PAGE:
|Life-Saving Suicide Prevention Resources Address Critical Need in Juvenile Justice System|
|By jjie.org - David Litts, OD|
When it comes to high risk for suicide, youth in contact with the juvenile justice system stand out. It is alarming. Fortunately, staff within the system can play a crucial preventive role by working collectively to provide guidance, support and access to needed care. Studies show that up to 70 percent of youth in the system have a behavioral health problem, and for a large percentage, one or more life functions are significantly affected. An at-risk youth’s past nearly always includes multiple adverse childhood events; this, combined with the sense of hopelessness and isolation that ensues from the experience of confinement, increases the suicide risk for these youth to a level dramatically higher than for youth outside the system. The statistics are startling:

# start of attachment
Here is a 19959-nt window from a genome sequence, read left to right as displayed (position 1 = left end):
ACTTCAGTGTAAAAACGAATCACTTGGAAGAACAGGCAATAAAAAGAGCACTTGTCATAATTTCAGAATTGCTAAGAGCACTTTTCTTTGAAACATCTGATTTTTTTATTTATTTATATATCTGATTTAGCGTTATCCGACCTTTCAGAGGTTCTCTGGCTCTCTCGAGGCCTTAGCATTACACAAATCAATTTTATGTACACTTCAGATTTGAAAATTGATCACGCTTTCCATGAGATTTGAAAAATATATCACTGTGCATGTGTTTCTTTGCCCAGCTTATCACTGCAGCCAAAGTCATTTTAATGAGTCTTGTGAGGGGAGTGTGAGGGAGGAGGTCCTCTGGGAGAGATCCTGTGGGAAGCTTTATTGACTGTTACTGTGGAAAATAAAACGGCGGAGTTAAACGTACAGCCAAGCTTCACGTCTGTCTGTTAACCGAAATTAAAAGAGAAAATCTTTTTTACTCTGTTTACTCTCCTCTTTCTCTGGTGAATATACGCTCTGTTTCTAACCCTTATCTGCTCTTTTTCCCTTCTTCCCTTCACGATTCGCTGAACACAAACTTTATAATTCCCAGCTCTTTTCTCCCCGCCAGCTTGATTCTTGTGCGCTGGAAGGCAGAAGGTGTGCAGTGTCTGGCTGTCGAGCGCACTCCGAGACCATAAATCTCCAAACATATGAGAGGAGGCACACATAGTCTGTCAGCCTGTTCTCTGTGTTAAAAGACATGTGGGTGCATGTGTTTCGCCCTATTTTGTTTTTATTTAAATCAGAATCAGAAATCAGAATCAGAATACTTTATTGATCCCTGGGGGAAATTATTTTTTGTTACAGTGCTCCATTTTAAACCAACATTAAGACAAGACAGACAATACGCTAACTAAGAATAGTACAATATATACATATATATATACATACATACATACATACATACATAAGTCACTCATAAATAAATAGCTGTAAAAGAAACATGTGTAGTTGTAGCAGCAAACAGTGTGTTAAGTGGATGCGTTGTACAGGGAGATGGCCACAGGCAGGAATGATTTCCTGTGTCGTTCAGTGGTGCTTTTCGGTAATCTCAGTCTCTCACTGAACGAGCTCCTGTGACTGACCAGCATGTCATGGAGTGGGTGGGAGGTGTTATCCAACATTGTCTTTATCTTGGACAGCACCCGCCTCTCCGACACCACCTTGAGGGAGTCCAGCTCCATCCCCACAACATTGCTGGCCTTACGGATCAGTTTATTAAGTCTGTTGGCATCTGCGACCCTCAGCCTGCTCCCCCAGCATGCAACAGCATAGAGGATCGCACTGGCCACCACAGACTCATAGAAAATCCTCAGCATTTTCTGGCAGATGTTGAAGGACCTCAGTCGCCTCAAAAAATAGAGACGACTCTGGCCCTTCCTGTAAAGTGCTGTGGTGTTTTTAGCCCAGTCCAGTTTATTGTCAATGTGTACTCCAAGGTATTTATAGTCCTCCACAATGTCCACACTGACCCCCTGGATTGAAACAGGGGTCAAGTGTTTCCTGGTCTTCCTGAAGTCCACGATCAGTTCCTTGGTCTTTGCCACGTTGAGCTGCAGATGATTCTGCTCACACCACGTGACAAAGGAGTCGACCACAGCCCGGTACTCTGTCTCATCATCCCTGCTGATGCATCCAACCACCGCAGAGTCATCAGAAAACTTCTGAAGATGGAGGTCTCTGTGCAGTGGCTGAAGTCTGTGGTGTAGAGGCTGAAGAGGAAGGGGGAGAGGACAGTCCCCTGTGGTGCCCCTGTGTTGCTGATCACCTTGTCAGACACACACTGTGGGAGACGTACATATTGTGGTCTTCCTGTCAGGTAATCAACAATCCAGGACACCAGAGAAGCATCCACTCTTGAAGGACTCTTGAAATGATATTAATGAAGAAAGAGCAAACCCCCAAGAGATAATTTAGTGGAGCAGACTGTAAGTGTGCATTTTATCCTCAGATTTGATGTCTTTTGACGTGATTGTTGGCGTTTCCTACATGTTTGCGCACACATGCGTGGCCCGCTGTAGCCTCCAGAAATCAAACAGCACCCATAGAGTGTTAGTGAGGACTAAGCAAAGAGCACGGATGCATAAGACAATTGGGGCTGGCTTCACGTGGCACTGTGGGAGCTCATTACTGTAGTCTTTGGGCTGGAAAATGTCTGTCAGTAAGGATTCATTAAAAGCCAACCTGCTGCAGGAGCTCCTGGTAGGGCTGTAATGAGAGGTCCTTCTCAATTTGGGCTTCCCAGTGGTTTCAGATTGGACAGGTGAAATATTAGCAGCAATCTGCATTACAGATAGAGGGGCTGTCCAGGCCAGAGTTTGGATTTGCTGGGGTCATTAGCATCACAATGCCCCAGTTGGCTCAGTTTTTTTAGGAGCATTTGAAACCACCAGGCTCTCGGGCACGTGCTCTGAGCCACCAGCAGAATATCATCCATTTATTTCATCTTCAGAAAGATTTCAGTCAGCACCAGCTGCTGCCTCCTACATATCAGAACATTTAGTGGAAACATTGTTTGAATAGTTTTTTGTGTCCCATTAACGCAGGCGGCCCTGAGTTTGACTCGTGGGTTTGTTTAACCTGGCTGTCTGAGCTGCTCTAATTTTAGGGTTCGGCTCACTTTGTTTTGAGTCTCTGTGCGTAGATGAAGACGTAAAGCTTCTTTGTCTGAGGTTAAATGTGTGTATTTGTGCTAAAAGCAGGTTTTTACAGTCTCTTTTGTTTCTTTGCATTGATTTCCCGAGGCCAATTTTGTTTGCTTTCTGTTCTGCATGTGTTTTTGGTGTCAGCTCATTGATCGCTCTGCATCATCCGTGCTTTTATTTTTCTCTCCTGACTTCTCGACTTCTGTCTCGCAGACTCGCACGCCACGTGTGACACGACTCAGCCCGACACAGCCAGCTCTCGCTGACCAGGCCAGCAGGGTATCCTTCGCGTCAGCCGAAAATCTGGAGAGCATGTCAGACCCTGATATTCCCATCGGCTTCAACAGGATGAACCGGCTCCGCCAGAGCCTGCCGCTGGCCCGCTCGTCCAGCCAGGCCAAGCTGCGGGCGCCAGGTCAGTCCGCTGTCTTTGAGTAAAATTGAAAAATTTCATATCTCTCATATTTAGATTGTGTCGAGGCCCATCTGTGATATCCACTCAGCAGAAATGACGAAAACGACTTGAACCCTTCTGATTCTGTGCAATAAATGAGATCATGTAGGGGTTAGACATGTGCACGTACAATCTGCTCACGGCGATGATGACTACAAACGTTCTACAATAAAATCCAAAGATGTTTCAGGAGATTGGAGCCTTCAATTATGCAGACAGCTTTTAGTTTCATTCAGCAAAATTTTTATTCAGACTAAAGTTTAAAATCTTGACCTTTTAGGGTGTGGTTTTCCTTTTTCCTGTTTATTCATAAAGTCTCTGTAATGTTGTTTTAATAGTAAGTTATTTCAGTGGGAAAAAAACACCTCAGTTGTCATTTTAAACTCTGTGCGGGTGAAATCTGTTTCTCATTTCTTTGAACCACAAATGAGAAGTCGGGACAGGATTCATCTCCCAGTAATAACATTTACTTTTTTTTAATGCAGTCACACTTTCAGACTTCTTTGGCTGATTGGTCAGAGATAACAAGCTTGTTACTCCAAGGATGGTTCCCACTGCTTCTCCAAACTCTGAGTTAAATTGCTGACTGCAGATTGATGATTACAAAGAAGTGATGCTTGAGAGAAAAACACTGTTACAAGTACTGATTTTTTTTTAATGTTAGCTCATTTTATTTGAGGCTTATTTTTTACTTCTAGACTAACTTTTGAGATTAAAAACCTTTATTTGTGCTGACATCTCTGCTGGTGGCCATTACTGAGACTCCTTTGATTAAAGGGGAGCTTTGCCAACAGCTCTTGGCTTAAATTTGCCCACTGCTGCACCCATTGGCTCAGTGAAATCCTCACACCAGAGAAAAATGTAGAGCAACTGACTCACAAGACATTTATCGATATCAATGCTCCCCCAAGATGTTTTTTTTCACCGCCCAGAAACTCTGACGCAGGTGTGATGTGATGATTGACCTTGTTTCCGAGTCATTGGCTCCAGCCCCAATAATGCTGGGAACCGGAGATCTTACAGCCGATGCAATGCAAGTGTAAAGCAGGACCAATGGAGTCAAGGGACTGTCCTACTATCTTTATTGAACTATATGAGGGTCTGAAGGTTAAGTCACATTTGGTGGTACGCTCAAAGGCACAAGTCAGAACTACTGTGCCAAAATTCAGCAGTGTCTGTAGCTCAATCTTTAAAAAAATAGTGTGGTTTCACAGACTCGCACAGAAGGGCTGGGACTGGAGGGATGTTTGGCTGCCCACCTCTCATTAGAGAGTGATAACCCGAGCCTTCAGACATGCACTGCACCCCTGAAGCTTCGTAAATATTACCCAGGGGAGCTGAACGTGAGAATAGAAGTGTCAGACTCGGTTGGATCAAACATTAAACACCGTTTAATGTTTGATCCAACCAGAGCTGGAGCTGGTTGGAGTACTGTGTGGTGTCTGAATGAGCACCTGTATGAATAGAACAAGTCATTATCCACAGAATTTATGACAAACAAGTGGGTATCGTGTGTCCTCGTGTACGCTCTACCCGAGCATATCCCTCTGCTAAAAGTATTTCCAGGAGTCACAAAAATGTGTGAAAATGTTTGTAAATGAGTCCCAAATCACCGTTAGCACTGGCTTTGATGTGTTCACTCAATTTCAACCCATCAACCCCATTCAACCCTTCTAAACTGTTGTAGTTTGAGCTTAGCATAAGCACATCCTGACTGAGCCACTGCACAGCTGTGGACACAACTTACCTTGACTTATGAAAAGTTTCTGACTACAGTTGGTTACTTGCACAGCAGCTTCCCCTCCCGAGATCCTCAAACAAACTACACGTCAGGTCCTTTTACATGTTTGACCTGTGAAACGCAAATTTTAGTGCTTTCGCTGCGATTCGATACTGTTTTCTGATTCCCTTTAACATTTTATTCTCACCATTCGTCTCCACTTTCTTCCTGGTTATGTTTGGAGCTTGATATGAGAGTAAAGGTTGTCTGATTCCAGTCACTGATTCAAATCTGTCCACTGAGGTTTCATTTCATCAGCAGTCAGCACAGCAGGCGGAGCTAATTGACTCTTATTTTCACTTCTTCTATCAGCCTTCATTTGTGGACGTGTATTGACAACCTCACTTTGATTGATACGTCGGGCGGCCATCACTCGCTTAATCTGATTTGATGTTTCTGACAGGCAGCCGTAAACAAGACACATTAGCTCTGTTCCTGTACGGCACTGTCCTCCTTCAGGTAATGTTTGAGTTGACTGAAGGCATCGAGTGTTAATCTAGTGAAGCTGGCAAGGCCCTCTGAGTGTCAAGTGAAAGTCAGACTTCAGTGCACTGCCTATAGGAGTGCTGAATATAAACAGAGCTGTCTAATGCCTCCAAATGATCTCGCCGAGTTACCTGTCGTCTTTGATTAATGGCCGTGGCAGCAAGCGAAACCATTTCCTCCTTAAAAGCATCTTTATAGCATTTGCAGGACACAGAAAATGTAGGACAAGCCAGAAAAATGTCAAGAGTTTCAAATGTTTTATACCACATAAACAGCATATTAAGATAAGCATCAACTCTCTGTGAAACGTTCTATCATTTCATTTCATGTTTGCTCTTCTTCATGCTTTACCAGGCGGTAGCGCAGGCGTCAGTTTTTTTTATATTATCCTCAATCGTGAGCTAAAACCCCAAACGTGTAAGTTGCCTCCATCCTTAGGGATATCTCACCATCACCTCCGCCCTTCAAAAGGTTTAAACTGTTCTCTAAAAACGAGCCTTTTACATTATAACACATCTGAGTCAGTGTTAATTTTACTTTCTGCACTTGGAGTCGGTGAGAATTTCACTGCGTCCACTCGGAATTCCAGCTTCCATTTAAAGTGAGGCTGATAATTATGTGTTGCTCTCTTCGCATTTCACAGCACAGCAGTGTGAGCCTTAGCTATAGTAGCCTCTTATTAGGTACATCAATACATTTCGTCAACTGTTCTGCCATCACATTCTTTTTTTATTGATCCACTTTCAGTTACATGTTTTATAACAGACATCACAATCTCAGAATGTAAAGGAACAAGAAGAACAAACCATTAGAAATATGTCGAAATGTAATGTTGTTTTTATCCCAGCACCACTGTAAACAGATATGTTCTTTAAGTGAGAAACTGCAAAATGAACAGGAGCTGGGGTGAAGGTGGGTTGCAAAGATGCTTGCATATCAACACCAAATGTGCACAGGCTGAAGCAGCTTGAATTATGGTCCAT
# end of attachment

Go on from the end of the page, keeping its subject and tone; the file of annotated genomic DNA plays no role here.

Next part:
Nearly one third of justice-involved youth report having experienced suicidal ideation in the past year and 36 percent have attempted suicide during their lifetimes (Nock et al., 2008).
Suicide is the leading cause of death for youth in confinement (Bureau of Justice Statistics, 2005).
Youth in residential facilities have nearly three times the suicide rate of peers in the general population (Gallagher & Dobrin, 2006).
More than half of confined youth have current suicidal ideation (Esposito & Clum, 2001), and one-third have a history of suicidal behavior (Parent et al., 1994).
IN CASE YOU MISSED IT